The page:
Just picked up what looks to be a great (mind-stretching) book. More later, but for now I'll tell you it's The Power of Impossible Thinking, by Yoram (Jerry) Wind, and Colin Crook, both of the Wharton School, and Robert Gunther. Cover tag line: "If You Can Think Impossible Thoughts, You Can Do Impossible Things." That doesn't translate into goopy self-help jelly—rather, the ideas here are, in the main, byproducts of the "hard" neurosciences. Consider this zinger from the prologue:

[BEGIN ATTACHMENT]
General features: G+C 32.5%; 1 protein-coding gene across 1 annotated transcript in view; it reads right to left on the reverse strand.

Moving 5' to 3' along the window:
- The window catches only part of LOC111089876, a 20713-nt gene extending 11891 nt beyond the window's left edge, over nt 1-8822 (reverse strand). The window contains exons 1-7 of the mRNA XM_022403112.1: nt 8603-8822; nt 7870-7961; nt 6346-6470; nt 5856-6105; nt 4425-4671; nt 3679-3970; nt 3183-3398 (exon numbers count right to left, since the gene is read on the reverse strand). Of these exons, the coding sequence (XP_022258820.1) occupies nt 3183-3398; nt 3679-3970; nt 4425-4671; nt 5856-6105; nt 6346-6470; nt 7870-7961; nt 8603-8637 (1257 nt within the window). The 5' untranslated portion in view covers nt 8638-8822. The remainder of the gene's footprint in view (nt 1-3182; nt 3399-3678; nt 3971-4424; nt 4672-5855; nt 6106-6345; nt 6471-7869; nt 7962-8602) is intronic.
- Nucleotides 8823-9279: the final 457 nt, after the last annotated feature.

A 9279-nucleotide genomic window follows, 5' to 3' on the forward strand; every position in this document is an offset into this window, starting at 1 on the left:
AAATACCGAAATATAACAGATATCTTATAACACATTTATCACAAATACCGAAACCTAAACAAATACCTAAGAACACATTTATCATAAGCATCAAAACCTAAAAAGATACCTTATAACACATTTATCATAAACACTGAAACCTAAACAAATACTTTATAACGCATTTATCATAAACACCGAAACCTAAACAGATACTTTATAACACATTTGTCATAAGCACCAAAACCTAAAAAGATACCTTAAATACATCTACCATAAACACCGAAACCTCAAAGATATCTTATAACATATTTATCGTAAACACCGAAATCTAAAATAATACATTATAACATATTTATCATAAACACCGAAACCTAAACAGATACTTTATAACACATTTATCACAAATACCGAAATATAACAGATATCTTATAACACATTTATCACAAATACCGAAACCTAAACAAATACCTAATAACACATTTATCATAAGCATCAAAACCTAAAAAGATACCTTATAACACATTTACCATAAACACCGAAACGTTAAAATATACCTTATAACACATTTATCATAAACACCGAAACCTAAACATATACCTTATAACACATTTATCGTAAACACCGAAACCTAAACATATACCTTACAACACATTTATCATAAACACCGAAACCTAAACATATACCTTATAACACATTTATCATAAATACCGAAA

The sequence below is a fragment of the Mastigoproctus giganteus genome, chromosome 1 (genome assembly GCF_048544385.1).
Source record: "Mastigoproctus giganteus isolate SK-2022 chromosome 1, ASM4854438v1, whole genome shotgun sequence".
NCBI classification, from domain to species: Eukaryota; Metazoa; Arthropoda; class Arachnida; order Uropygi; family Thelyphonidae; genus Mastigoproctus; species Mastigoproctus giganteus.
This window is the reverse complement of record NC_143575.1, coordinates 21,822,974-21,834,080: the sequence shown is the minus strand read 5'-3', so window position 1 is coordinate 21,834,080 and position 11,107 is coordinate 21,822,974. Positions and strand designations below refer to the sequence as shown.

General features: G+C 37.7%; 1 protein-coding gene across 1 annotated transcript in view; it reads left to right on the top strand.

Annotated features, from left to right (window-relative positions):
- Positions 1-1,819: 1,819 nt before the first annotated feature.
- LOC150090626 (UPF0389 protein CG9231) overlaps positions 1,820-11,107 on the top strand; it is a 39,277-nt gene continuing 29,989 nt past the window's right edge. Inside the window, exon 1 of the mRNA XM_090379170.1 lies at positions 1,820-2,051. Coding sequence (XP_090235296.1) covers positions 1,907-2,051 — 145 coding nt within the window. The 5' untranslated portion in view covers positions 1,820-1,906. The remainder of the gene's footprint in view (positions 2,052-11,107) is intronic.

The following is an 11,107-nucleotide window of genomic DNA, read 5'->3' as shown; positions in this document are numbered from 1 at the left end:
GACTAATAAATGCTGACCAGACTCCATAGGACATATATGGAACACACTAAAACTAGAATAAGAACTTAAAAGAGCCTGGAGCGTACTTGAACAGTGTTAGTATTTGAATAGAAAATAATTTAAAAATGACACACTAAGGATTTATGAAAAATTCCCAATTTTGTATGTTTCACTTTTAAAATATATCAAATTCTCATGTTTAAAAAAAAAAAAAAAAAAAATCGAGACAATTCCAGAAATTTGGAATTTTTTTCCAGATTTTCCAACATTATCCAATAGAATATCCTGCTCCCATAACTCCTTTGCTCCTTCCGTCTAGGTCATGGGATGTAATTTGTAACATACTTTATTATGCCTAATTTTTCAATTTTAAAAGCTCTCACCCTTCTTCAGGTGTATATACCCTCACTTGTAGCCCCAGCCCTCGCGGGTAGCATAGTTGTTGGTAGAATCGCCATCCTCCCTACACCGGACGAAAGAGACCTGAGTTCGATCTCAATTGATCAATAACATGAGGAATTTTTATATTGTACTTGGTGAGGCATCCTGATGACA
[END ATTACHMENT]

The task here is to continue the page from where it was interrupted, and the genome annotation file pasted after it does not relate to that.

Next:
"Researchers asked subjects to count the number of times ballplayers with white shirts pitched a ball back and forth in a video. Most subjects were so thoroughly engaged in watching white shirts that they failed to notice a black gorilla that wandered across the scene and paused in the middle to beat his chest. They had their noses so buried in their work that they didn't even see the gorilla.
"What gorillas are moving through your field of vision while you are so hard at work that you fail to see them? Will some of these 800-pound gorillas ultimately disrupt your game?"
Nice! (As I said, more later.)